TIFF ’17 Day 6: A Fantastic Woman, The Disaster Artist

Daniela Vega in A Fantastic Woman.

A Fantastic Woman (Chile, 2017. Dir: Sebastián Lelio): One of the two films Chilean filmmaker Sebastián Lelio is presenting at TIFF, A Fantastic Woman is an intimate portrait of three particularly bad days in the life of Marina (star-making turn by Daniela Vega), a transgender singer.

Orlando, Marina’s much older partner, has died of an aneurysm, but she is not allowed to grief. Marina must face mistrust and prejudice at every level, as if she was responsible for Orlando’s death.

A Fantastic Woman is a superb character study and a severe indictment of a society that’s more hypocritical than open-minded. The film does falter every so often (I call for a moratorium of sex dungeons in movies), but overall it underlines Lelio’s talent to write female characters. Considering Gloria, A Fantastic Woman and the upcoming Disobedience, the Chilean director is poised to give Almodóvar a run for his money. Four planets. Distribution: Theatrical.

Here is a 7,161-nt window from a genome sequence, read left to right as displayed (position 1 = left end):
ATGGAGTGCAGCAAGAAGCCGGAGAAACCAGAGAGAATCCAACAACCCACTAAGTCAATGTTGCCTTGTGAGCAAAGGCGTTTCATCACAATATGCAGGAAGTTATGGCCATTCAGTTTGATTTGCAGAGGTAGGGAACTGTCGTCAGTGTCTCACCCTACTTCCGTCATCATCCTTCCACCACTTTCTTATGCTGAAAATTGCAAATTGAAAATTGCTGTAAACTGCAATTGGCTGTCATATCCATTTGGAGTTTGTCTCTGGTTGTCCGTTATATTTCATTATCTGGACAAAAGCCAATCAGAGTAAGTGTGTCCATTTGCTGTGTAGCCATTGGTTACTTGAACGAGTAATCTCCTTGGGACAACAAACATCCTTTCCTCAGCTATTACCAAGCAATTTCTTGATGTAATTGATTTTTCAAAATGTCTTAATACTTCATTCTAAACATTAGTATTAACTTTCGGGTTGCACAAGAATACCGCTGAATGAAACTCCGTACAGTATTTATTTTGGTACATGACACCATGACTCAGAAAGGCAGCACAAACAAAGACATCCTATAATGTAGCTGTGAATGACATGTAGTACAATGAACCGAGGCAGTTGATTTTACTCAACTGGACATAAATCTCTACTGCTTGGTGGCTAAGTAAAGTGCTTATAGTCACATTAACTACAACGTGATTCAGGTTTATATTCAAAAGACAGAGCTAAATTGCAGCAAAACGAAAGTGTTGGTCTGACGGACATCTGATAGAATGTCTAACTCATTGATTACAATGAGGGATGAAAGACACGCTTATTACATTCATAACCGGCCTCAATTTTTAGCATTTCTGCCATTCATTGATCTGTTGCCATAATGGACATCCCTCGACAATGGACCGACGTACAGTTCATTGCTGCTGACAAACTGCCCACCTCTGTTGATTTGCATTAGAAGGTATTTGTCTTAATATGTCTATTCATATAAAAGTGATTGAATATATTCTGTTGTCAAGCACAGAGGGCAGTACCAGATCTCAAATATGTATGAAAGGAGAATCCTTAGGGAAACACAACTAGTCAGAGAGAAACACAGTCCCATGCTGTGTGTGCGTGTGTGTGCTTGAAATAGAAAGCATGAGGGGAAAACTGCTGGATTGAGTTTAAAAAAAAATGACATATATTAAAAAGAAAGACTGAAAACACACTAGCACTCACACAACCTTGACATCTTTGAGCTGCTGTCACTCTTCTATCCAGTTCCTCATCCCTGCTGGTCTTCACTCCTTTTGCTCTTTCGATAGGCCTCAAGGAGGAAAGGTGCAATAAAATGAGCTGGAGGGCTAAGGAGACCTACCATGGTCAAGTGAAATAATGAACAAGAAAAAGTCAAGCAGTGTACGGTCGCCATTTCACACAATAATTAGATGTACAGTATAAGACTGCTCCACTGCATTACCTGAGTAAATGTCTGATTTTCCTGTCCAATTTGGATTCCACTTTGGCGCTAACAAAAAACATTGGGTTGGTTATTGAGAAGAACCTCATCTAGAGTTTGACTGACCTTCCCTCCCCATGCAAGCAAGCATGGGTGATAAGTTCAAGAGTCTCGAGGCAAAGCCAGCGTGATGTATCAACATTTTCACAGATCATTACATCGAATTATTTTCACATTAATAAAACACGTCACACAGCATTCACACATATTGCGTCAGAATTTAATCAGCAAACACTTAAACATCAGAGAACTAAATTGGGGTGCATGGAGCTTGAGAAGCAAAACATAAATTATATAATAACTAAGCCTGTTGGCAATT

The Disaster Artist (USA, 2017. Dir: James Franco): A dramatization of the behind-the-scenes of The Room (the infamous cult classic renown only by its awfulness) is a minefield of outlandishness: If the subject itself is already laughable, how could you top it? Can you impersonate The Room star/writer/director Tommy Wiseau without turning him into a caricature?

Director James Franco doesn’t quite succeed at turning The Room into a triumph of the human spirit, but damn if he doesn’t come close. The Disaster Artist approaches the figure of Tommy Wiseau sideways, through his sidekick (and the author of the book that inspired the movie) Greg Sestero. Originally struggling actors from San Francisco, Tommy and Greg decide to try their luck in L.A. After a number of discouraging encounters and Tommy’s desire to be cast as the hero, not the villain, Wiseau decides to make his own movie. This, in spite of being a terrible actor, writer and not having directed a thing in his life. The rest is movie history.

The film doesn’t even try to respond the most pressing questions about Wiseau (first of all, where does he get the money from). Instead, it focuses on the friendship of Greg and Tommy. Wiseau is strange, difficult and prone to outbursts, and Greg enables him for longer than expected. The film (and The Room itself) hints at a history of betrayal that explains Wiseau’s behavior, but doesn’t dig further. The Disaster Artist is undeniably fun, but just skin deep. Three planets. Distribution: Theatrical.

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